Pobjoy Mint to Close Their Doors at the End of the Year
by Ursula Kampmann
For anyone who remembers the coin collecting boom of the 1970s, Pobjoy is something of an icon. For a long time, this name was virtually synonymous with the production of Non Circulating Legal Tender coins with attractive and popular motifs. Their openness to new techniques and their uncompromising focus on the tastes of a broad coin-collecting public made the name Pobjoy virtually a dirty word among traditional coin collectors. Pobjoy’s critics completely ignored the fact that their products were a huge success with collectors and cultivated an entirely new generation of coin enthusiasts to the hobby.
Now, the Pobjoy Mint are closing their doors at the end of 2023, after 58 years.
The Influence of Pobjoy to the Coin Market
It all began in 1965, when Derek Pobjoy decided to buy a second-hand coin press alongside his jewelry manufacturing business, and on which he struck his first medal. This resulted in a career change despite the fact Pobjoy had no real numismatic knowledge. Instead, he did have an excellent sense of what the coin market was missing and what it demanded. In the 1960‘s and 1970‘s, the market was crying out for both collectible and investment products. Traditional mints, with their boring designs and government restrictions, were unable to meet that demand. When the Pobjoy Mint signed its first licensing agreement with the Isle of Man, it was a win-win scenario for everyone: for Pobjoy, the Isle of Man and collectors.
Pobjoy designed attractive, market-oriented coins that appealed to a broader public sector. This suddenly provided an alternative to the stodgy politicians, poets and philosophers that frequented state-sanctioned commemorative coins. The Pobjoy Mint – followed by other private mints such as the Swiss Huguenin – shook up the market and, working with direct marketing companies, set entirely new standards, much to the disdain of traditional collectors. The wider public, on the other hand, loved what Pobjoy was doing. In a very short period of time, the Pobjoy Mint established itself in the market specialising in modern coins, and their designs became trend-setting.
The gold Angel issued in 1984 for the Isle of Man won a COTY in 1986 in the category of most beautiful gold coin – and on only the third occasion of this competition! Derek and Taya Pobjoy were to carry home many more trophies to their native Surrey over the years. Indeed, in the 1990‘s, Pobjoy was regarded as one of the world’s most successful mints. In 1991, for example, their products were nominated in eight COTY categories, and in 1992 the Penny Black Crown won not only the Coin of the Year Award but also in the categories as the most innovative and as best Crown-sized coin. Pobjoy also won the category for the most popular coin that year. Visit the Pobjoy website. Many other achievements are listed there, including the development of their own nickel-silver variant and the minting of colored titanium coins.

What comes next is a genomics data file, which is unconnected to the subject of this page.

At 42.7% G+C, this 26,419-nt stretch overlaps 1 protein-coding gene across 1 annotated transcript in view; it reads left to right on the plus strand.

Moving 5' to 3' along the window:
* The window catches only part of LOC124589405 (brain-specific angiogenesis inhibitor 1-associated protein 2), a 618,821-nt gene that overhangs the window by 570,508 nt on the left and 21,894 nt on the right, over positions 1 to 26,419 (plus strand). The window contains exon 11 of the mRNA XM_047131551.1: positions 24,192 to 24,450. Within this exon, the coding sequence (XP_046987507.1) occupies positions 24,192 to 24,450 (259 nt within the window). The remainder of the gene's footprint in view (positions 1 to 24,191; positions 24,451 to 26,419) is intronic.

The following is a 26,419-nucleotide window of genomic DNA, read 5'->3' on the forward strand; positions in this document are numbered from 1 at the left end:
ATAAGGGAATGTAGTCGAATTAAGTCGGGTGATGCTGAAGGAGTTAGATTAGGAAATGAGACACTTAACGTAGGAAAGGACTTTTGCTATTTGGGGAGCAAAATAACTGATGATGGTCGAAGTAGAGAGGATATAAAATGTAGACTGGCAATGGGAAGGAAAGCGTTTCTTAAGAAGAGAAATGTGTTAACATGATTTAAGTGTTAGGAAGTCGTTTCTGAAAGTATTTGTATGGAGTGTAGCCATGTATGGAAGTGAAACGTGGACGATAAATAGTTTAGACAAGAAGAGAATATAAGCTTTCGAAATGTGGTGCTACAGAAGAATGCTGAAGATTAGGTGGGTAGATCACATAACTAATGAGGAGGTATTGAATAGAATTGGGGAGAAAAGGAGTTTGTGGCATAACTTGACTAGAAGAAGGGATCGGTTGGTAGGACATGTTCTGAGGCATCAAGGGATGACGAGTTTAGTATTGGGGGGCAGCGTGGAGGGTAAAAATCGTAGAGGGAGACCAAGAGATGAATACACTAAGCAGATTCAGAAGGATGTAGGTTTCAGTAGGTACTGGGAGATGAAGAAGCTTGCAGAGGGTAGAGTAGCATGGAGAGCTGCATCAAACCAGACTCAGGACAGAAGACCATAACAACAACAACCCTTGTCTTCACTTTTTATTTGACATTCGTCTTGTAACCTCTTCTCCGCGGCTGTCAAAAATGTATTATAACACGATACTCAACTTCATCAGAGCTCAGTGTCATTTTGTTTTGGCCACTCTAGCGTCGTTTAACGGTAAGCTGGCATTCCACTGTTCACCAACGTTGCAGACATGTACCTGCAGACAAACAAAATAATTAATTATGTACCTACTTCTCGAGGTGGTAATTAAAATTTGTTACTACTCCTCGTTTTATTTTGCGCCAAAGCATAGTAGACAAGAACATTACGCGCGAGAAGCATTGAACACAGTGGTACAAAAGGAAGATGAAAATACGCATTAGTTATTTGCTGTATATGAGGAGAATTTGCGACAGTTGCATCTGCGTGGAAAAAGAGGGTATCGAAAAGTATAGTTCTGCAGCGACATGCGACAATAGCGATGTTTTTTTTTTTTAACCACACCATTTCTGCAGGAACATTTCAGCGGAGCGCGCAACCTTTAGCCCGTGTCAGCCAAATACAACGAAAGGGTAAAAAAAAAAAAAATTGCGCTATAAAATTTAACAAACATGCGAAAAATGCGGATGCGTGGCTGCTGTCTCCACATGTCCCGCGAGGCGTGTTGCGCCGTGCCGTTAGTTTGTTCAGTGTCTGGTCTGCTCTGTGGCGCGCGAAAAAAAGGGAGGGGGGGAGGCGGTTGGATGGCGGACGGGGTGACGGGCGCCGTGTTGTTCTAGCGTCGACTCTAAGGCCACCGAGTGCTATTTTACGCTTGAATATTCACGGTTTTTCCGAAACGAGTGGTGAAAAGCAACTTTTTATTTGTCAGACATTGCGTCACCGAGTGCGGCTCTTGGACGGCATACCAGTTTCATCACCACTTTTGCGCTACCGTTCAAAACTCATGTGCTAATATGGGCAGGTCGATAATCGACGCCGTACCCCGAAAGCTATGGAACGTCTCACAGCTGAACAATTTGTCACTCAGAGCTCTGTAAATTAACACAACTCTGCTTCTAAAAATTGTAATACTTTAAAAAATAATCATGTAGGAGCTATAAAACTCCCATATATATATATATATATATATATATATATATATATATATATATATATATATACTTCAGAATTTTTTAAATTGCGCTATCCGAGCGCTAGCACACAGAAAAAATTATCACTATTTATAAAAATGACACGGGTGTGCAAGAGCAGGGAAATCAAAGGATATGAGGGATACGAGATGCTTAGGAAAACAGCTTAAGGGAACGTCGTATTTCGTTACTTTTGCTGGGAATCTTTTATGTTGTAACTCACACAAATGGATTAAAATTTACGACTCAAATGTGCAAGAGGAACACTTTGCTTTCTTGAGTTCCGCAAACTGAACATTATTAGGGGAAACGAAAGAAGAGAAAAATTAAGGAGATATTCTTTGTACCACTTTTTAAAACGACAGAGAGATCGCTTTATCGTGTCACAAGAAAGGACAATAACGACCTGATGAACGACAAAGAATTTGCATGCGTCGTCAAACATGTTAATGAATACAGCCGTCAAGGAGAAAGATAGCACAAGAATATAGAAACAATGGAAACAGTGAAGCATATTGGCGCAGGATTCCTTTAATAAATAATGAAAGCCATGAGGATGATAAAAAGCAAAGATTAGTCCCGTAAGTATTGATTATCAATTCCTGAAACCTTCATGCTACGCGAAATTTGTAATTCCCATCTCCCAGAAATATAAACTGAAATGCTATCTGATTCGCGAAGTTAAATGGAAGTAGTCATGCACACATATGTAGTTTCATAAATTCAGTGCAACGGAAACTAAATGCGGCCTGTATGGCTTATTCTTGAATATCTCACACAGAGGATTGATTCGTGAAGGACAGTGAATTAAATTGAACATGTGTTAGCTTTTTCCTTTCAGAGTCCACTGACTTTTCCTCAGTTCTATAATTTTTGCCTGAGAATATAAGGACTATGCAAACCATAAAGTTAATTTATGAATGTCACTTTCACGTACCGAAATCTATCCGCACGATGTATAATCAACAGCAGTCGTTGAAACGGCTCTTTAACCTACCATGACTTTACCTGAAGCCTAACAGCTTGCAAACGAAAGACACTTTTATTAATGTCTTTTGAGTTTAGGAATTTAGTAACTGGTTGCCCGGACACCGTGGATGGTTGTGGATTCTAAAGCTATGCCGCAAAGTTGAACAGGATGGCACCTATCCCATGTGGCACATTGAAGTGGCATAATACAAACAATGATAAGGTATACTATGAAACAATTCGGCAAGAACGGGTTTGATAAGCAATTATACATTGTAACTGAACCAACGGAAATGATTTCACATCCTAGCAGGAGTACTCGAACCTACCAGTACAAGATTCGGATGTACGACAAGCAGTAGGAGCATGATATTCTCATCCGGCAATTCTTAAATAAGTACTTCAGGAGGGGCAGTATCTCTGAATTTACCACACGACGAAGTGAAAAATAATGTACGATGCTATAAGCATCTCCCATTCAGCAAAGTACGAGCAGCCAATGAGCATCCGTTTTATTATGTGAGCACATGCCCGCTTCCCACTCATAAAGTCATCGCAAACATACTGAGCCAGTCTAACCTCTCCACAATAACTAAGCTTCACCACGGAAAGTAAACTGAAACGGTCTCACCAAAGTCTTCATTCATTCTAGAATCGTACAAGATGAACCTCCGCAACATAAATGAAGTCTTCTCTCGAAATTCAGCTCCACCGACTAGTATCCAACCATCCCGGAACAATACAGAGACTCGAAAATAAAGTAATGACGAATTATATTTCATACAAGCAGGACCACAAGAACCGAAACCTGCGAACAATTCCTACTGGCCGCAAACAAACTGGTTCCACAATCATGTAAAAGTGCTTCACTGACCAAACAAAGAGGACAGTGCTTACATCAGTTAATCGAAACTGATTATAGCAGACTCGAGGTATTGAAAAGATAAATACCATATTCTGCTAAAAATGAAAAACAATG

Today, what made Pobjoy a success in the 1990‘s is now commonplace at all mints. Even the extremely conservative German mints are trying their hands at color minting and techniques developed mostly by other companies. In the meantime, all state mints have routinely adopted the successful model of private mints. However, because state mints have quite different resources, the private mints have now found themselves at a disadvantage. They could for instance, similar to B. H. Mayers Kunstprägeanstalt in Munich, strive to develop new techniques and bring them to market. But, this is exhausting, expensive and requires constant fine-tuning of the final product, or they close down the same way Huguenin and Pobjoy have.